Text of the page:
taking a listen

by Ryan Snyder

reviews of local & state music CDs >>>>>>>>>>>>>>>>>>>>>>>>>>>>>>>>>>>>>>>>>>>>>>>>>>>>>>>>>>


The four-year journey of the Carolina Chocolate Drops ( saw them inherently begin as a kind of novelty — an old-time folk string band with a mind to reshape our consciousness of traditional folk music. The release of their third studio album Genuine Negro Jig leaves little doubt that there’s something special about the trio from Durham. Their ascension to major-label status aside, the group’s newest is proof that there’s still plenty of room for modernism in a genre largely dominated by preservationists. While the core of their catalog has primarily been traditional tunes, the reworkings present on Genuine Negro Jig are at the same time honest and innovative. Despite Rhiannon Giddens clear vocal superiority — see: her smoky jazz styling on “Why Don’t You Do Right” — no one in particular dominates the lead vocal duties, lending an even more communal sensation. Then there are the surprises, unless you don’t see a cover of Blu Cantrell’s “Hit ‘Em Up Style” as out of the ordinary on an old-time record. It’s still a terrific cover, and almost certainly the first time a credit card was cast as an instrument of revenge in such a format. Less of a shock and somewhat less imaginative is a cover of Tom Waits’ “Trampled Rose,” a rendition that screamed for Giddens’ operatic intonation. The only chink in the armor is the dirge-y, lone original “Kissin’ and Cussin’,” which momentarily steps into the realm of contemporary folk and seems less vibrant than the rest.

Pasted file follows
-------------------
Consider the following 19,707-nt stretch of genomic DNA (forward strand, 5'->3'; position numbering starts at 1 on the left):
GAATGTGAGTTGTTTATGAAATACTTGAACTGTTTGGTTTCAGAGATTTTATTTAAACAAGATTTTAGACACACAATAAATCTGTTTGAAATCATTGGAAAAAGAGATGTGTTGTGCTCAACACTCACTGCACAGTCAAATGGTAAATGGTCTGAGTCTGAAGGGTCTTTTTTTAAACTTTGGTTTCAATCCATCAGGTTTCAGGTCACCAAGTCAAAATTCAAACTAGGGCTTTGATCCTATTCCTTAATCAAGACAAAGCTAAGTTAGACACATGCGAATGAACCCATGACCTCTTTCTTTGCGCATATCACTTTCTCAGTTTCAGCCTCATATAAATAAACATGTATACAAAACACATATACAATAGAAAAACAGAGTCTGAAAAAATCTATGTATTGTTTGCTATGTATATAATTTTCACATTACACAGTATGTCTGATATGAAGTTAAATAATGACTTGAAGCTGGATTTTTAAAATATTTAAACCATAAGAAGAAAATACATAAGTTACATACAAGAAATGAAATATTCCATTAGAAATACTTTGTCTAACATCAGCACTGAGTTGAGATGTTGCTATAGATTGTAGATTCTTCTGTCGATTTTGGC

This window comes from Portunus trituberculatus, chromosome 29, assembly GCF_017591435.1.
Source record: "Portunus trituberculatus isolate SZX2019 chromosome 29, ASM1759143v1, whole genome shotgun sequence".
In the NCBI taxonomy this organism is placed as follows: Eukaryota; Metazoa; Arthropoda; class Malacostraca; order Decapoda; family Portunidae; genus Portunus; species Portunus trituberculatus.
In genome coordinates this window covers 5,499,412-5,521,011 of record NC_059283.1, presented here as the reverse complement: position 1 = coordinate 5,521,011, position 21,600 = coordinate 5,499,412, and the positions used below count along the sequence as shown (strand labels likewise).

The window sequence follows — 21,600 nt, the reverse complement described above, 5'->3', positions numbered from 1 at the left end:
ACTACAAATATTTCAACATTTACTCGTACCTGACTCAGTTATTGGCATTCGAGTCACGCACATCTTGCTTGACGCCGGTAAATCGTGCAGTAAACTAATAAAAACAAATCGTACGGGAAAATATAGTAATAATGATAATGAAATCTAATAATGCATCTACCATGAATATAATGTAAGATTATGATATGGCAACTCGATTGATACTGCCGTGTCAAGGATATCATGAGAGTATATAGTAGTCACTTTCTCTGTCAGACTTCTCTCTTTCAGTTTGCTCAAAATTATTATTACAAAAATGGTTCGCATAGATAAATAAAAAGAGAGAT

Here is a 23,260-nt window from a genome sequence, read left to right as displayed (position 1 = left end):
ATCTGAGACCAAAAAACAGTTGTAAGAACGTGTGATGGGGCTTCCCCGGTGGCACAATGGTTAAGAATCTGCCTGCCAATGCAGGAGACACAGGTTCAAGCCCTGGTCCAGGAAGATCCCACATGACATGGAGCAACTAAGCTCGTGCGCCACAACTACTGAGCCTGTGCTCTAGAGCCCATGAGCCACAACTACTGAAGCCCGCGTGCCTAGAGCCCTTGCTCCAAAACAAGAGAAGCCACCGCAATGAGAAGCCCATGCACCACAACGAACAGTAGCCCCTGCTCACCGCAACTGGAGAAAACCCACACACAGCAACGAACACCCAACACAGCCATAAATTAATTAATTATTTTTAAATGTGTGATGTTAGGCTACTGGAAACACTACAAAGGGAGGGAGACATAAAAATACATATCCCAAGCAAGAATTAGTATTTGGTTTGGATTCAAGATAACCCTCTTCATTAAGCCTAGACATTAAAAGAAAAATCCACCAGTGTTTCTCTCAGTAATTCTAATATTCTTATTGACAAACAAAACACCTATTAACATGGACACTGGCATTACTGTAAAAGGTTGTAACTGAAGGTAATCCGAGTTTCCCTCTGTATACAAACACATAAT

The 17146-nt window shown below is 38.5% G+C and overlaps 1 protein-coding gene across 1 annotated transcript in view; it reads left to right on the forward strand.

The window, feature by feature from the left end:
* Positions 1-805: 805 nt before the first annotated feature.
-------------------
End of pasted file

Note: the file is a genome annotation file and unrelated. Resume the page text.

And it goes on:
Just in case you didn’t have time to conceive any slightly cheesy, yet highly thoughtful love songs for your sweetheart this Valentine’s Day, Andy Freakin’ Mabe ( has got your back. The Winston- Salem songwriter and fashionista will release a collection of V-Day home cooking this Sunday at the Garage entitled Always With Wings. It’s 10 tracks of heartfelt, throwback pop written, recorded and produced entirely by the veteran rocker that’s just as innocent as it is infectious. Opener “In My Hands” is classic Winston-Salem pop, while the faint ska nuances of “You Will Be Mine Some Day” show off Mabe’s versatility. Sometimes the hooks can get a little overly-syrupy, like on “She Twirls For Me,” but those are just the pitfalls of pop and the school bus and pencil sharpener references make it completely worth it all. Mabe’s reliance on his trumpet playing to add musical texture on many of the tracks does tend to homogenize the album a tad, but that can easily be forgiven considering he did nearly the entire thing by himself. The only other musician found with is his former Clare Fader & the Vaudevillians cohort Mary Elkins on cello during “Parallel Lines,” a pensive and sweet ballad that seems to lose itself in its own metaphor.